We at Eckerd Connects want foster care to be fixed | Letters
Here’s what readers are saying in Saturday’s letters to the editor.
The Eckerd Connects Community Alternatives offices at 8550 Ulmerton Road in Largo.
The Eckerd Connects Community Alternatives offices at 8550 Ulmerton Road in Largo. [ DOUGLAS R. CLIFFORD | Times ]
Published Nov. 13

It will take money

Fix foster care now | Editorial, Nov. 6

Eckerd Connects wholeheartedly agrees with the statement in your editorial, “Fix foster care now,” that our collective focus going forward must be on providing children in need with a safe, stable living environment. We will continue to focus on that mission and work collaboratively with the Florida Department of Children and Families as we fulfill our contract and help ensure a smooth transition to a new service provider in Pinellas and Pasco counties.

While we have been transparent in raising concerns about the gap between funding and the growing needs of at-risk children in this area, we want to sincerely thank Senate President Wilton Simpson and House Speaker Chris Sprowls, along with Gov. Ron DeSantis and First Lady Casey DeSantis, for all they have done to support the children and families of Florida and Eckerd Connects, as well as their efforts to strengthen the system of care in our state and community. We also want to recognize the dedication of child protective investigators at local law enforcement agencies who often face dangerous situations while trying to help children in need.

Eckerd Connects will continue to partner with all stakeholders, including the Florida Legislature, to share lessons learned from our experience and our thoughts on how to provide the support that our community needs to better protect vulnerable children. As your editorial noted, now is the time to fix foster care in our community. We will wholeheartedly support that effort. Our fundamental mission and commitment has been — and will continue to be — improving the health and wellbeing of children and families and being an engaged and supportive partner to other stakeholders in our child welfare system.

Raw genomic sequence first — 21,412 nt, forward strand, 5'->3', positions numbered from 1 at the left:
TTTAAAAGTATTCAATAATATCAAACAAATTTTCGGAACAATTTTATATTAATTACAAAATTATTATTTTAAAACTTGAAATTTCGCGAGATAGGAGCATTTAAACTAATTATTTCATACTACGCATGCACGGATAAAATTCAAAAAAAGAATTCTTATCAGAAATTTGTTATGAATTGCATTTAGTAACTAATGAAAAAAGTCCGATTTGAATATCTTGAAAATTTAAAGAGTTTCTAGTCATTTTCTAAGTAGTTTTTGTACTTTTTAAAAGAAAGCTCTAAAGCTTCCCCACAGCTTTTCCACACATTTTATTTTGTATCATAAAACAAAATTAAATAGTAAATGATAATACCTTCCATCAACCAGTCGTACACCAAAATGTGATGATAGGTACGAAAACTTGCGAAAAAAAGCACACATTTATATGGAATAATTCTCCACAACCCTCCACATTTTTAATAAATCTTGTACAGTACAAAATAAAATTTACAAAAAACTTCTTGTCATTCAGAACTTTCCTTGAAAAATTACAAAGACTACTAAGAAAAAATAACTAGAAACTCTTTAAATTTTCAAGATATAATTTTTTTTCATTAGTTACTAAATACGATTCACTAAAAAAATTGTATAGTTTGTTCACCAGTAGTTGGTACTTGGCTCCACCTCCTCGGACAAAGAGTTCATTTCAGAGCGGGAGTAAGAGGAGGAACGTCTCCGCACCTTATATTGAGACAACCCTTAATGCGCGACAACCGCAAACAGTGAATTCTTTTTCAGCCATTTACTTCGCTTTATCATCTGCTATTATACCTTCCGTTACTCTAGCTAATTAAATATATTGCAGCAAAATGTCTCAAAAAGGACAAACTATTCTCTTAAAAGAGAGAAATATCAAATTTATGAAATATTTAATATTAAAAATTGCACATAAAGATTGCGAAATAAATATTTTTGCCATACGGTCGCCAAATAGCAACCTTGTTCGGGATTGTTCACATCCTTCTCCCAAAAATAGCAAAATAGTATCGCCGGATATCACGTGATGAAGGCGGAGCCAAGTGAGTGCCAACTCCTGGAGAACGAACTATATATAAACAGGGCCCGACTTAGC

Ray Ferrara

The writer is chairman of the board of Eckerd Connects.

Both sides do this bad thing

Gerrymandering surges as states redraw House maps | Nov. 11

In my opinion, gerrymandering of districts for the U.S. House is one of the most politically divisive things that one party can do. Yes, both parties (Democratic and Republican) have been doing it for more than 100 years. Basically it is the practice of creating districts that give a party the best chance of winning elections and concentrating the voters of the other party in fewer districts. If you read most of the news on the internet, you would think that only states with Republican-controlled legislatures (like North Carolina, Arkansas, Ohio and Texas) were doing that. What they don’t mention is that states controlled by Democrats (Oregon, Illinois and Maryland) are doing the same. Fortunately there are states, like Colorado, where the redistricting is done by an independent commission. We can only hope that other public officials will take notice.

Tom Craig, Riverview

God’s gift

Winter the dolphin dies at Clearwater aquarium | Nov. 12

I believe that God gave Winter the dolphin a second chance at life to help others and she did. Now God is calling her home where she can be remembered forever.

Stan Sofer, Belleair Beach

Cyberinsecure cat

What a house cat can teach us about cybersecurity | Nov. 12

As one of thousands, even millions, of cat lovers “owned” by the feline population, I found that Herbert Lin’s column about his daughter’s cat, Pounce, was a literary breath of fresh air. His comparison between his personal, allergy-caused attempts to contain Pounce with those of cybersecurity’s efforts politically was an amusing journalistically positive observation amid the frequently reported negative bad news of the world.

Colleen Paglen, Treasure Island

Budget priorities

Cost of border visit: $570,000 | Nov. 12

More than $571,000 and counting is what it has cost to recently send Florida law enforcement officials to help patrol the Texas border. Gov. Ron DeSantis assures taxpayers that, “Obviously, we are doing this within an existing budget.” The same budget that doesn’t include expanding Medicaid to cover hundreds of thousands of uninsured, low-income Floridians, or fixing, once and for all, the state’s unemployment insurance system, one of the most unresponsive and stingiest in the nation. Nevertheless, DeSantis asserts that, “We’re making sure that all our priorities are met.” That is, making sure that Chamber of Commerce and developer interests are catered to at the expense of local governments.

“We have a lot of stuff going on in the state,” DeSantis declares. Like blocking mask mandates and penalizing local school officials, or defending lawsuits brought by good governance groups against legislation that makes voting more difficult, or suing OSHA over its employer vaccine rules — all at undisclosed but undoubtedly enormous legal fees charged to the taxpayers. Well done, governor!

Fred Kalhammer, Sun City Center